Our new emblem is there to remind us about our people. It is there constantly to remind us of our commitment spelt out in the Preamble to the Constitution, which is to heal the divisions of the past and establish a society based on democratic values, social justice and fundamental human rights; labour foundations for democratic and open society in which government is based on the will of the people and every citizen is equally protected by the law; improve the quality of life of all citizens and free the potential of each person; and to build a united and democratic society and a South Africa able to take its rightful place as a sovereign state in the family of nations.

The history we are making today must allow us to tell the story of our Parliament. It must give us the opportunity to tell the story of the sons and daughters of the country without any incentive other than the desire to change the lives of the people for the better, toil to ensure that they contribute to the transformation of our society. These are the public representatives who often find themselves having to choose between a stable family life and a life serving the people of their country.

In saying this, I am truly aware that changing the emblem of Parliament will not change some of the perceptions about our institution, or to become what we want overnight. I am saying this fully aware that there will still be those who will continue attacking the vanguard of this premier institution, conveniently ignoring the initiatives that are being put in place to ensure that the integrity of this institution is upheld.

On this important occasion, we appeal that, when doing so, they should avoid sacrificing fact on the altar of fiction. More importantly, the story of this institution must be told by we ourselves through maintaining the decorum synonymous with the positioning we seek and the values we represent. Through advancing the charge towards realising our vision of the people’s Parliament as we make history today, we must not forget the history that the old emblem represents, and the history that this new emblem must bestow on future generations.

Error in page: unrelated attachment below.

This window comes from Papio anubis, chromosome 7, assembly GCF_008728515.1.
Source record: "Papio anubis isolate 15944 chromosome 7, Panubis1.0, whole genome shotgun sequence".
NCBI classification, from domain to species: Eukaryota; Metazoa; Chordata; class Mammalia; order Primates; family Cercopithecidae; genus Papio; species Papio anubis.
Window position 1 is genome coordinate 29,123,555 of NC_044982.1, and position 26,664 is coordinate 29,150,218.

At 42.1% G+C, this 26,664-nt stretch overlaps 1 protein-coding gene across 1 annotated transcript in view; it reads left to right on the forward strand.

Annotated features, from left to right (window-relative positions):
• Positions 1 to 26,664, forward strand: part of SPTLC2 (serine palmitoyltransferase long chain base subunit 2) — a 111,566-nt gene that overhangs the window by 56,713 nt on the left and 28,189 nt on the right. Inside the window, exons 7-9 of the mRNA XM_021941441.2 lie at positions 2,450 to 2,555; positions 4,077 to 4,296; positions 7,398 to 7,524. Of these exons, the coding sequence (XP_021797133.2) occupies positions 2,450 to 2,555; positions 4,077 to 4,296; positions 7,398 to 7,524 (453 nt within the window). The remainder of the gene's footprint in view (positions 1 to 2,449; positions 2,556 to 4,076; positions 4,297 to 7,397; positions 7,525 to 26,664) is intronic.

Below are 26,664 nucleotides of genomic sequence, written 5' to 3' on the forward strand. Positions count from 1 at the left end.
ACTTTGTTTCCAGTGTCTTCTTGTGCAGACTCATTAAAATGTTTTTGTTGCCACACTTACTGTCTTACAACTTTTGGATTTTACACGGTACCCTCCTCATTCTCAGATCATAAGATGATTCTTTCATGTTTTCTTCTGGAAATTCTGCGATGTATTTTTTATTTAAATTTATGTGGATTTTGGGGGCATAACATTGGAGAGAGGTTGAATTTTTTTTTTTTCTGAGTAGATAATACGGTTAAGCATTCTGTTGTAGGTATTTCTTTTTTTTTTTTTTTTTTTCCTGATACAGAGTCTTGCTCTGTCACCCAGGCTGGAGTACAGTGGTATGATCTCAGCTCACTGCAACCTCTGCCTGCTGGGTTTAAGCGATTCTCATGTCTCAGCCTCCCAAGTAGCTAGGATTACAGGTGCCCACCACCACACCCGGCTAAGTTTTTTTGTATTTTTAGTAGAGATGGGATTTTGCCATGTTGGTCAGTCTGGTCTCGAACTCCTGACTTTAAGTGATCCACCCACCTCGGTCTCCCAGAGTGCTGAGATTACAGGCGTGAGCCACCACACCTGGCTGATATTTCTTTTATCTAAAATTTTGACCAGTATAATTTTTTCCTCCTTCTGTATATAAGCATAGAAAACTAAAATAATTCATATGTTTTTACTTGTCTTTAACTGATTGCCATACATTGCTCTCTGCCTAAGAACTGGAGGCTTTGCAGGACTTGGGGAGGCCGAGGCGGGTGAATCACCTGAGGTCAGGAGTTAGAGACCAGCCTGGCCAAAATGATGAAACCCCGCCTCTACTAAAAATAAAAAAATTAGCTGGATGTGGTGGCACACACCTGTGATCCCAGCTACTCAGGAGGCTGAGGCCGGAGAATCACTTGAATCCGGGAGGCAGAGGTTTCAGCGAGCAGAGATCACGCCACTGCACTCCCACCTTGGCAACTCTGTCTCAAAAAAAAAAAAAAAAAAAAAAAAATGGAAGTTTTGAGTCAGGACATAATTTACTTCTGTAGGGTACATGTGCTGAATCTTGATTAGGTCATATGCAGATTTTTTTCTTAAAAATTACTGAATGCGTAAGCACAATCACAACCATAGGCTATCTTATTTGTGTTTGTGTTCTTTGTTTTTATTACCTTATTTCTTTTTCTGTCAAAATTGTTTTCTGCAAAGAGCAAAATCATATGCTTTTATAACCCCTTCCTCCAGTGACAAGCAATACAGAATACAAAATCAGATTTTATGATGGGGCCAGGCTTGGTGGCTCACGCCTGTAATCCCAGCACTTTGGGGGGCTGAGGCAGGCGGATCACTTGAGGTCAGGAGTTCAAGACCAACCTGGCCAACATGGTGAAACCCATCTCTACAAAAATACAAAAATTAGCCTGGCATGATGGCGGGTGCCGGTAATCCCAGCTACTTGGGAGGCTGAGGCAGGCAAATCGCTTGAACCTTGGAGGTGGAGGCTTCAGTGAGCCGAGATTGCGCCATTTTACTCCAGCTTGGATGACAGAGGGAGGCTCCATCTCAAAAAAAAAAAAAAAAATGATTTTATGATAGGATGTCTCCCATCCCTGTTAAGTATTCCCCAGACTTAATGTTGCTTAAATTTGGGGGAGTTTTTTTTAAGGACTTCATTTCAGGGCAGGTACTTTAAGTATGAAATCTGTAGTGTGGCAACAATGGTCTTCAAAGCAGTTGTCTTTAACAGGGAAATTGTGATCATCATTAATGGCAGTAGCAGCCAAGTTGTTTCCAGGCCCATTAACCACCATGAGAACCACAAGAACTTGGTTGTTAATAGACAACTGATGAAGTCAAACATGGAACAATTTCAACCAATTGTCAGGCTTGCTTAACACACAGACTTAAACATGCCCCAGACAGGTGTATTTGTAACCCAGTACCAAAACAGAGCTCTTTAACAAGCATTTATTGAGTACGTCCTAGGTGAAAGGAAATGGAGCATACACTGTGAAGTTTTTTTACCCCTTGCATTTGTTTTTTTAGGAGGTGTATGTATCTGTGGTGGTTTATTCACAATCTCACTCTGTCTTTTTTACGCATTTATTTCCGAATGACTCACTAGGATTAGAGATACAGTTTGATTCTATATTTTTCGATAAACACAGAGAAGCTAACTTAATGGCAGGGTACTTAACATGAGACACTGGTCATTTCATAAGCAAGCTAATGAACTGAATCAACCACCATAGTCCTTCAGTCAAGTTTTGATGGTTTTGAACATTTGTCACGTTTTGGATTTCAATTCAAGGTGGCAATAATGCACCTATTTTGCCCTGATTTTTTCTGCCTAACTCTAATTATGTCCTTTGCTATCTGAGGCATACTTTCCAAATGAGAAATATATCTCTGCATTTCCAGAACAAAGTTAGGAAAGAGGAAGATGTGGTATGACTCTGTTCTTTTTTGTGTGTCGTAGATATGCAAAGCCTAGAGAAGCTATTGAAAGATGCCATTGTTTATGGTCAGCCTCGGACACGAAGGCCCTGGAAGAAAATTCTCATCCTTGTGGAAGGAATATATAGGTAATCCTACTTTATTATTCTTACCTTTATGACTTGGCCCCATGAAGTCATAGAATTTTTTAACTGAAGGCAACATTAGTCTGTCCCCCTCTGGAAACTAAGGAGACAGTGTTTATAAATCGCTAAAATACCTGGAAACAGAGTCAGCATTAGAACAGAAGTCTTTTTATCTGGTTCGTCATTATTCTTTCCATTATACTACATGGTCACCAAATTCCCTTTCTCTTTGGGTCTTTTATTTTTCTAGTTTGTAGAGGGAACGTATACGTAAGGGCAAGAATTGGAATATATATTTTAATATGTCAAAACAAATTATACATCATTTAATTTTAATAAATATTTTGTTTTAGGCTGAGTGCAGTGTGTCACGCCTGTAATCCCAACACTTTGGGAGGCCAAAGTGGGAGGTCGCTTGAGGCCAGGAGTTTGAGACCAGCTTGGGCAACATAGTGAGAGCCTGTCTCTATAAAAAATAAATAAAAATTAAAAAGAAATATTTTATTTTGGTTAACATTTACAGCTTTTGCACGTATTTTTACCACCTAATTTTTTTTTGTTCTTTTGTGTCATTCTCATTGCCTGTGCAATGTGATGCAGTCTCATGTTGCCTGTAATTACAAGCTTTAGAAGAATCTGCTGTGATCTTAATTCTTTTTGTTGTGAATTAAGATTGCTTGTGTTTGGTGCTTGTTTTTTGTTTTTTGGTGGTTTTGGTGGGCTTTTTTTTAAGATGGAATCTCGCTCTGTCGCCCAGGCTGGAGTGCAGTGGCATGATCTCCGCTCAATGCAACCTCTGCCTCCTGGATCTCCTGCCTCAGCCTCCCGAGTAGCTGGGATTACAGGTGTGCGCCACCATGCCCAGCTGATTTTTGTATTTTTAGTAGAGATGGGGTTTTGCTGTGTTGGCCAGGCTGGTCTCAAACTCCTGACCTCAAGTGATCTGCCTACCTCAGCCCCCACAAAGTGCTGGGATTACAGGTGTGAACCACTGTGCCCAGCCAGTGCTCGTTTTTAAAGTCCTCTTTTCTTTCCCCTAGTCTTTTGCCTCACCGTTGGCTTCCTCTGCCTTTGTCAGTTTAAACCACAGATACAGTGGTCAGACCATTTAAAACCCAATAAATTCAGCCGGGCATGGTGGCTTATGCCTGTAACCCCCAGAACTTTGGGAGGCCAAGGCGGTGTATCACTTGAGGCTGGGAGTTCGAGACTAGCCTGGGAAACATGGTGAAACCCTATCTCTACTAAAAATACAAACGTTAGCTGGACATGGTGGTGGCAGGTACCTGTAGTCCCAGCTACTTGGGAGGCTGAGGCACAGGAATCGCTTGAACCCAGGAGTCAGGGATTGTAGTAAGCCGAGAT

As we make history today, we cannot forget to pay special tribute to those who participated in the process of coming up with Parliament’s new emblem from all corners of the country. We cannot forget to thank those who assisted us as representatives of the people in sifting through the thousands of submissions we received and finally coming up with a symbol.

May I end by citing the challenge we faced as the members of the new emblem steering committee at the initial planning stage, which was to ensure that the final product is something that will excite us and behind which we will unite, as was the case with the national flag and the national Coat of Arms. The jury is yours. I thank you. Ke a leboga. Baie dankie. Enkosi. [Thank you.] [Applause.]

Mrs M A A NJOBE: Madam Speaker, Chairperson of the National Council of Provinces, hon President, colleagues, distinguished guests, this day, Tuesday, 27 March 2007, marks the unveiling of the new emblem for South Africa’s democratic Parliament, which is indeed one of the milestones in our achievements since 1994.

Let us remind ourselves that in 2000 the Joint Rules Committee ruled that all parliamentary symbols should be changed to be in line with our new democratic dispensation. The JRC went further to define the criteria which should be reflected in the new designs. It stated that the criteria should also take into account the features of the new Coat of Arms. It is these criteria that guided the design of the Mace, the Black Rod and now the new emblem about to be unveiled.

Section 42(3) of our country’s Constitution reminds us that:

The National Assembly is elected to represent the people and to ensure government by the people under the Constitution.

It does this, among other things, by providing a national forum for public consideration of issues. I repeat, by providing a national forum for public consideration of issues. To give effect to this constitutional requirement the presiding officers appointed a representative multiparty steering committee. Its main task was to give political guidance in the development and design of the new emblem and to ensure that the people’s parliament’s values and vision are considered during the process.

It was imperative that a national forum be provided for public consideration of this particular issue, namely developing a new parliamentary image and position by designing a new emblem that would be distinctly African, that would depict South Africa’s multicultural society, the unity of our people, a democracy that would break with the past, that would be heraldic while remaining simple and meaningful.